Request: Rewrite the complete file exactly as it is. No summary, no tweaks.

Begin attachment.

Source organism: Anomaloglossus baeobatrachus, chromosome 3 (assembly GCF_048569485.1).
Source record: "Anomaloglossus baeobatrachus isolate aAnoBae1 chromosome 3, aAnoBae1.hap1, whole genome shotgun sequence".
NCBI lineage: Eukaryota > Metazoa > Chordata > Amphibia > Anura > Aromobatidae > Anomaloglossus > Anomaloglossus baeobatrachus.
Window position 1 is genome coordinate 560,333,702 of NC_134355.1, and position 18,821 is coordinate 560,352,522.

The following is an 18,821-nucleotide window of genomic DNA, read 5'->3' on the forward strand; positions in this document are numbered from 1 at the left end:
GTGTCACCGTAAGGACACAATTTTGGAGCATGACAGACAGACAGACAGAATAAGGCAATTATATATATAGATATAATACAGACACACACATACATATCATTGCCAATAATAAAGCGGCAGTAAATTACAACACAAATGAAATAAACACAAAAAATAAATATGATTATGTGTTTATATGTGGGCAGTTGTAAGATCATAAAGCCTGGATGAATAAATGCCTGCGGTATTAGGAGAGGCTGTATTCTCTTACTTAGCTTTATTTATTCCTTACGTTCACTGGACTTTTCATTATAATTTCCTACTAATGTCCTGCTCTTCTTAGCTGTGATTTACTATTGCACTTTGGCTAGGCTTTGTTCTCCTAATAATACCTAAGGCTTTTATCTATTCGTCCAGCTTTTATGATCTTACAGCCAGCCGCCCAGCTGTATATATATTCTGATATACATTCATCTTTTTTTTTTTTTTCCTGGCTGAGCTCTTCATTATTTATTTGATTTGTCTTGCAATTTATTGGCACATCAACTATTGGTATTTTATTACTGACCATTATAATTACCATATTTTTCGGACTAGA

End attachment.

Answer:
Source organism: Anomaloglossus baeobatrachus, chromosome 3 (assembly GCF_048569485.1).
Source record: "Anomaloglossus baeobatrachus isolate aAnoBae1 chromosome 3, aAnoBae1.hap1, whole genome shotgun sequence".
NCBI lineage: Eukaryota > Metazoa > Chordata > Amphibia > Anura > Aromobatidae > Anomaloglossus > Anomaloglossus baeobatrachus.
Window position 1 is genome coordinate 560,333,702 of NC_134355.1, and position 18,821 is coordinate 560,352,522.

The following is an 18,821-nucleotide window of genomic DNA, read 5'->3' on the forward strand; positions in this document are numbered from 1 at the left end:
GTGTCACCGTAAGGACACAATTTTGGAGCATGACAGACAGACAGACAGAATAAGGCAATTATATATATAGATATAATACAGACACACACATACATATCATTGCCAATAATAAAGCGGCAGTAAATTACAACACAAATGAAATAAACACAAAAAATAAATATGATTATGTGTTTATATGTGGGCAGTTGTAAGATCATAAAGCCTGGATGAATAAATGCCTGCGGTATTAGGAGAGGCTGTATTCTCTTACTTAGCTTTATTTATTCCTTACGTTCACTGGACTTTTCATTATAATTTCCTACTAATGTCCTGCTCTTCTTAGCTGTGATTTACTATTGCACTTTGGCTAGGCTTTGTTCTCCTAATAATACCTAAGGCTTTTATCTATTCGTCCAGCTTTTATGATCTTACAGCCAGCCGCCCAGCTGTATATATATTCTGATATACATTCATCTTTTTTTTTTTTTTCCTGGCTGAGCTCTTCATTATTTATTTGATTTGTCTTGCAATTTATTGGCACATCAACTATTGGTATTTTATTACTGACCATTATAATTACCATATTTTTCGGACTAGA